Thinking about starting your own SEO business? Whether you’re launching your own company or simply going freelance, by embracing your entrepreneurial spirit, you could:
- Be your own boss
- Choose your own clients
- Do your best work on your own terms
Best of all, you’ll rest assured that your hard work helps other businesses thrive in an ever-changing digital landscape.
Below, we’ll take you through the process of setting up your SEO business step by step.
Step 1: Decide Which SEO Services to Offer
The field of SEO is always growing and changing. As a result, there are many ways an SEO agency could serve a client. While they often overlap, the SEO services you might offer typically fall into five basic categories.
Before you move forward, consider what types of SEO skills and experience you have on your team.
Then, using that knowledge, decide exactly which SEO services you want to provide your clients. Depending on your team’s skills and interests, you might offer all of these SEO services or specialize in one or two, expanding your offerings later as your business grows.
Not sure which areas you should focus on? We’ll go through each of them below. If you already have this answer, you can skip to the next step.
On-page SEO focuses on optimizing the content currently on your website. The goal is to ensure that search engines like Google can access and understand your site content and can deliver it to users in the most relevant search queries.
Examples of on-page SEO optimization in practice:
- Updating title tags and descriptions to be more accurate and enticing
- Optimizing content and images to align with more effective keywords
- Maintaining internal links to keep visitors on your site longer
- Ensuring consistent, reader-friendly URL structure
Because this is such a broad category, it’s very likely that some of your services will fall under the on-page SEO umbrella.
To offer on-page SEO, your team will need a broad array of skills and knowledge, including:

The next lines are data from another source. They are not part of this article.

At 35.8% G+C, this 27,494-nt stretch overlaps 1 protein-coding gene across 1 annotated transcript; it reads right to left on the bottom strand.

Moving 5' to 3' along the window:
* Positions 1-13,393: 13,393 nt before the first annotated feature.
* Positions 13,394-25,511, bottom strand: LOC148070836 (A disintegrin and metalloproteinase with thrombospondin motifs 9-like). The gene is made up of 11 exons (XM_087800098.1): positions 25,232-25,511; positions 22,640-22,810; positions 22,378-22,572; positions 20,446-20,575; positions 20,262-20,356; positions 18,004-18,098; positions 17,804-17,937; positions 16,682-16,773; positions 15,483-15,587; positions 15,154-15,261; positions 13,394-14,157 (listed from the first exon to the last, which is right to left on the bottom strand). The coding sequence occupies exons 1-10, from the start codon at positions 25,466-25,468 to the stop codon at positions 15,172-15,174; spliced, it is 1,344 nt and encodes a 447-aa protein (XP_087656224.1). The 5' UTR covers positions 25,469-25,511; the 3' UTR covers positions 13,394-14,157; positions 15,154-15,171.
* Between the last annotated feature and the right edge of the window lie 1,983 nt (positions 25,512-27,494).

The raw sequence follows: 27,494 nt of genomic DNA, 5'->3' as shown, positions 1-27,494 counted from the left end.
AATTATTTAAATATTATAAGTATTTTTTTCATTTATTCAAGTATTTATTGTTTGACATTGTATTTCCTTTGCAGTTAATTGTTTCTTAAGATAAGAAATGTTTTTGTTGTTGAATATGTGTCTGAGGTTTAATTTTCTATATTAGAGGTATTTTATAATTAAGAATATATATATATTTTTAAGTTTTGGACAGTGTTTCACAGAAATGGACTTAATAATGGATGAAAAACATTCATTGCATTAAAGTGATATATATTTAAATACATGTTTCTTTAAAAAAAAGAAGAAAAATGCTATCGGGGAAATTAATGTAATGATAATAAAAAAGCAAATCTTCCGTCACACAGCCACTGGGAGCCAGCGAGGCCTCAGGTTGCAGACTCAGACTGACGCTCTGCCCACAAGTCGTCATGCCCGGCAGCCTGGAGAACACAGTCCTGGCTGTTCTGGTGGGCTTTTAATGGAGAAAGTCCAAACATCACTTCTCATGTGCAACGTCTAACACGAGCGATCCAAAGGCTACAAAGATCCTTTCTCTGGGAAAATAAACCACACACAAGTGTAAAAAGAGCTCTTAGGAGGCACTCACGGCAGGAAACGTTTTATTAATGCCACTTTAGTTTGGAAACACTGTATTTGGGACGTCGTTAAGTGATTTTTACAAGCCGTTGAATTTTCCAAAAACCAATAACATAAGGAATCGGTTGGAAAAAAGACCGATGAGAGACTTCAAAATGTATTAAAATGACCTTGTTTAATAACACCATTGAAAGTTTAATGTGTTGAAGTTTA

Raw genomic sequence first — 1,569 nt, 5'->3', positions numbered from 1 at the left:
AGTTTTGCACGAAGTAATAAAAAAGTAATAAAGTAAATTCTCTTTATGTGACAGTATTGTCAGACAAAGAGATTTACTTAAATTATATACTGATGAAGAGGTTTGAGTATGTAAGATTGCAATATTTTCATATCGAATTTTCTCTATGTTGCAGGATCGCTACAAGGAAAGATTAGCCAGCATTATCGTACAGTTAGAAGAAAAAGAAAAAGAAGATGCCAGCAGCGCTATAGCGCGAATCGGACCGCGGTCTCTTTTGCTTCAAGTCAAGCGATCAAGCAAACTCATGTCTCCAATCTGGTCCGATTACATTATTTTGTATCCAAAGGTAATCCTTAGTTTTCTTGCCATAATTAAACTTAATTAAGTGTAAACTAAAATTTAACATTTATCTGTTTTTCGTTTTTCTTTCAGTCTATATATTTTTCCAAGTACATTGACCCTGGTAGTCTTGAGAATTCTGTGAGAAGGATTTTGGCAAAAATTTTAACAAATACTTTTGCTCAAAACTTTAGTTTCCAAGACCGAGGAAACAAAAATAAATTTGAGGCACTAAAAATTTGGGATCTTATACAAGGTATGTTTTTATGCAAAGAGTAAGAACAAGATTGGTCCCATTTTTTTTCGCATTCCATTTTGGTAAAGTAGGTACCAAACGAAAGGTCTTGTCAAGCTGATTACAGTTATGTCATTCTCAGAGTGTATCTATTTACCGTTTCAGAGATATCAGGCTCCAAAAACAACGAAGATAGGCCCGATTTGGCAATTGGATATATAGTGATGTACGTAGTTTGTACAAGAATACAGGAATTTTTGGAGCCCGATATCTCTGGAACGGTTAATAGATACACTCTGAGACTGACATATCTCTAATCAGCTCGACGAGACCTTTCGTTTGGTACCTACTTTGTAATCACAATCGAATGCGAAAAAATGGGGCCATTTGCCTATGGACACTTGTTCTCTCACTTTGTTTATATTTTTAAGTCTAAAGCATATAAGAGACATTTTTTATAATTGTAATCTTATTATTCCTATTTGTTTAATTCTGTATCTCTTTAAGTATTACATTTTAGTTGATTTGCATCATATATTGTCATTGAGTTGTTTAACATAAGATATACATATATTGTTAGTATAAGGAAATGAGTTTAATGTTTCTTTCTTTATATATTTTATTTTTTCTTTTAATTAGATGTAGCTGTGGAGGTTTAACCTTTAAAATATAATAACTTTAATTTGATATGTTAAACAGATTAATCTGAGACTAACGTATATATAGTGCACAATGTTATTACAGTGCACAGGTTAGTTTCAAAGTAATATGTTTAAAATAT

- Familiarity with Google’s current algorithms and ranking factors
- Analytical skills to perform an effective website audit
- Fluency with SEO tools like Google Analytics, Google Search Console, and (of course!) Semrush
- Technical skills to update and manage a website (like HTML, CSS, and other common languages)
- Content skills to edit and optimize pages effectively
For more details, check out our in-depth guide to on-page SEO.
Off-page SEO refers to all of the SEO tactics you can use that do not involve updating your own website.
For example, have you ever reached out to request a backlink, created guest content on another site, or used social media to promote your brand? Have you implemented Surround Sound SEO, where you get mentions on high-quality editorial sites that already rank for your important keywords?
All of this could be considered off-page SEO.
To provide your future clients with off-page SEO services, here are a few of the skills you’ll need:
- Social media management
- Content writing
- Link building
- Brand building
Sound like you? Learn more about off-page SEO in our comprehensive guide.
Technical SEO focuses on optimizing the technical aspects of a website so that it is easily crawled by search engines and functions well for users.
Because technical SEO is accomplished on your own site, it can also be considered a subset of on-page SEO.
Technical SEO in action:
- Creating and maintaining an XML sitemap
- Maintaining an up-to-date robots.txt file
- Implementing structured data
- Improving your site speed
- Adding canonical tags
- Ensuring your site is mobile-friendly
If you want to offer technical SEO services to your clients, you (or someone on your team) should be confident in:
- Data management
- Problem solving
- Crawling and indexing
- Tools like Google Search Console
- Enhancing user experience
You can learn more about technical SEO on our blog.
Local SEO brings together on-page, off-page, and technical SEO to help businesses succeed in their local community.
In other words, it focuses mainly on location-specific queries (generally targeting an audience physically close to the business in question) and makes it as easy as possible for potential customers to reach out.
Successful local SEO helps a business appear in local searches (e.g., “near me” or “in [city name]” queries), Google Maps results, or in the Local Pack.
Skills and knowledge helpful for local SEO include:
- General on- and off-page SEO skills
- Review management
- Citation building and management
- Small business needs and pain points
- And the use of tools like Semrush’s Listings Management
Depending on your approach, you may also create content for local audiences, create a social media strategy, and more.
If you’re new to local SEO, you can learn more about it on our blog.
Content touches almost every corner of SEO. Whether it’s landing pages, your own blog, external guest content, or even social media, all of that content first needs to be created by a skilled writer, designer, or videographer.
Not all businesses have the capacity to create their own content in-house. If you plan for your business to create content for clients, you’ll need a team skilled with content strategy, writing, editing, and optimization. If you plan to offer image or video content, you’ll also need team members skilled in those areas.